Armenia's president refuses order to dismiss military chief

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Opposition demonstrators march to the government buildings during a rally to pressure Armenian Prime Minister Nikol Pashinyan to resign in Yerevan, Armenia, Saturday, Feb. 27, 2021. The developments come after months of protests sparked by the nation's defeat in the Nagorno-Karabakh conflict with Azerbaijan. (Hrant Khachatryan/PAN Photo via AP)

YEREVAN – About 15,000 protesters calling for the resignation of Armenia’s prime minister marched through the capital Saturday as pressure on the leader intensified after the country's president rejected his order to dismiss the chief of the military general staff.

Protests against Prime Minister Nikol Pashinyan arose in November after he signed a cease-fire ending a six-week war with Azerbaijan over the separatist territory of Nagorno-Karabakh. The agreement saw Armenia lose control of territories in Azerbaijan it had held for more than 25 years.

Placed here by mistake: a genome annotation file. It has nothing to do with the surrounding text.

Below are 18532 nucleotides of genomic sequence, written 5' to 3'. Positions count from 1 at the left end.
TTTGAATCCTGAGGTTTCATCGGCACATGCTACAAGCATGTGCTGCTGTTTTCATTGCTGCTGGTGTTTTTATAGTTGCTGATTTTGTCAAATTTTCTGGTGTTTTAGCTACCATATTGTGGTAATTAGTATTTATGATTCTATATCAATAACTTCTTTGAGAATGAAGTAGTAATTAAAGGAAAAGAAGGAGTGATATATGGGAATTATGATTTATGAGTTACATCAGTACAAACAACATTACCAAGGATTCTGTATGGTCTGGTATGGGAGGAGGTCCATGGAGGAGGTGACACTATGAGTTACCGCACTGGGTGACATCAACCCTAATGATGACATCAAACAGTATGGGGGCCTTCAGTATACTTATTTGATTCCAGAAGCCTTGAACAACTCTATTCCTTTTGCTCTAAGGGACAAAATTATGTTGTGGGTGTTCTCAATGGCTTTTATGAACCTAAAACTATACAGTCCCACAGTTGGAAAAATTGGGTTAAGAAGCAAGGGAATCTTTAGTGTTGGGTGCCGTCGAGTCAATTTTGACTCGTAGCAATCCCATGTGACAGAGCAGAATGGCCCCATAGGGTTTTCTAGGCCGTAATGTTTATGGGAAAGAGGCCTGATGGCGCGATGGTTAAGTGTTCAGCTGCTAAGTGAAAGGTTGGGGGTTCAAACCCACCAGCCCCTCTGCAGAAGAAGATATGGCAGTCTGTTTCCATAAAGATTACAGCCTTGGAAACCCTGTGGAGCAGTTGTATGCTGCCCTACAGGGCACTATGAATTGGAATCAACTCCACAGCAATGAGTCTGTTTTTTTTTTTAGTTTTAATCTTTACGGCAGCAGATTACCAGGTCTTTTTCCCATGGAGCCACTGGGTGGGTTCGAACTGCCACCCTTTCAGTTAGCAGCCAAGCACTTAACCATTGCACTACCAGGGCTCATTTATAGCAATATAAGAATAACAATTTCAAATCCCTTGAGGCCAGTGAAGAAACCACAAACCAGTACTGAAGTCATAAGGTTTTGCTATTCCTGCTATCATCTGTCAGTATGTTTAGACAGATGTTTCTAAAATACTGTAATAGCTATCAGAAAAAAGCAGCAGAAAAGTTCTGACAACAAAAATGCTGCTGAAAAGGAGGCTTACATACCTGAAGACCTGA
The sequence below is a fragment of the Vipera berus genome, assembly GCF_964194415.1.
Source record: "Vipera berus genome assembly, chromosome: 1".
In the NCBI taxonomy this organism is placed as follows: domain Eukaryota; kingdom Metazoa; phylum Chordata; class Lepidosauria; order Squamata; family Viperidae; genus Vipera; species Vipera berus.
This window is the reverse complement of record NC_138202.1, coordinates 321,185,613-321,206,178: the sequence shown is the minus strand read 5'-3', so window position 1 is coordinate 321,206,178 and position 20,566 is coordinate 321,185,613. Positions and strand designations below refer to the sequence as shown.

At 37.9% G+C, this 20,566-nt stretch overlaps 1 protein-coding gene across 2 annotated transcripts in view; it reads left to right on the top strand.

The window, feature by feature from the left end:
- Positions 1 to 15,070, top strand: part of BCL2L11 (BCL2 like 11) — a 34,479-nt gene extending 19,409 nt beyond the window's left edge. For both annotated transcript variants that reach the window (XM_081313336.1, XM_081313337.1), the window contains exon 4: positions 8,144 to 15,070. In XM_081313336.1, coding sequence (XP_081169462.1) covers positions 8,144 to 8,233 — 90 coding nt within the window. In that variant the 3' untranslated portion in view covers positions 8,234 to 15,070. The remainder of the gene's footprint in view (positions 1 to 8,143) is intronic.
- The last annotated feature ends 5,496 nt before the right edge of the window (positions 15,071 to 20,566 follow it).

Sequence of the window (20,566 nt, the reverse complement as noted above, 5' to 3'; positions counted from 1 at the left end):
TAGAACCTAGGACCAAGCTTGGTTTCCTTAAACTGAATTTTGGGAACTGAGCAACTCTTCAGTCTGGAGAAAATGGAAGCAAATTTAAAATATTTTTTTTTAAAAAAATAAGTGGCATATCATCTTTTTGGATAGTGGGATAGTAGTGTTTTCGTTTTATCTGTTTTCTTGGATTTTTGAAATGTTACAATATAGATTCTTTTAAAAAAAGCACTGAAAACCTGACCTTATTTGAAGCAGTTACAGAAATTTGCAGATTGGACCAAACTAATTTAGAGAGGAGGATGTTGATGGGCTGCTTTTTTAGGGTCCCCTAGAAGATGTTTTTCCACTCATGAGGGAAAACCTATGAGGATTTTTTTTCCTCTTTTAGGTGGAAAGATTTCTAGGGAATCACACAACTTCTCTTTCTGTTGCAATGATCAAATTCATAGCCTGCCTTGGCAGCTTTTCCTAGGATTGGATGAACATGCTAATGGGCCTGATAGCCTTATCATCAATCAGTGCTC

Top military officers this week joined in demanding Pashinyan’s resignation, a move that he called an attempted coup. He ordered the dismissal of the chief of the general staff, but the order was subject to approval by Armenia's largely ceremonial president.

President Armen Sarkissian sent the order back to Pashinyan on Saturday, saying he could not give approval because he considered parts of the decree to be in violation of the constitution. It was not immediately clear if Pashinyan would try to revise the order.

At the protest rally, opposition politician Naira Zograbyan, who once was a journalist at a newspaper owned by Pashinyan, denounced the prime minister.

“This is not a military coup. This is a revolution of thought, reason, love, which will win,” she said.

The political crisis is being watched closely, particularly in Russia and Turkey, which compete for influence in the South Caucasus region.

The South Caucasus has strategic importance as a bridge between Europe and Asia and major pipelines transporting Azerbaijani oil to the West pass through the region.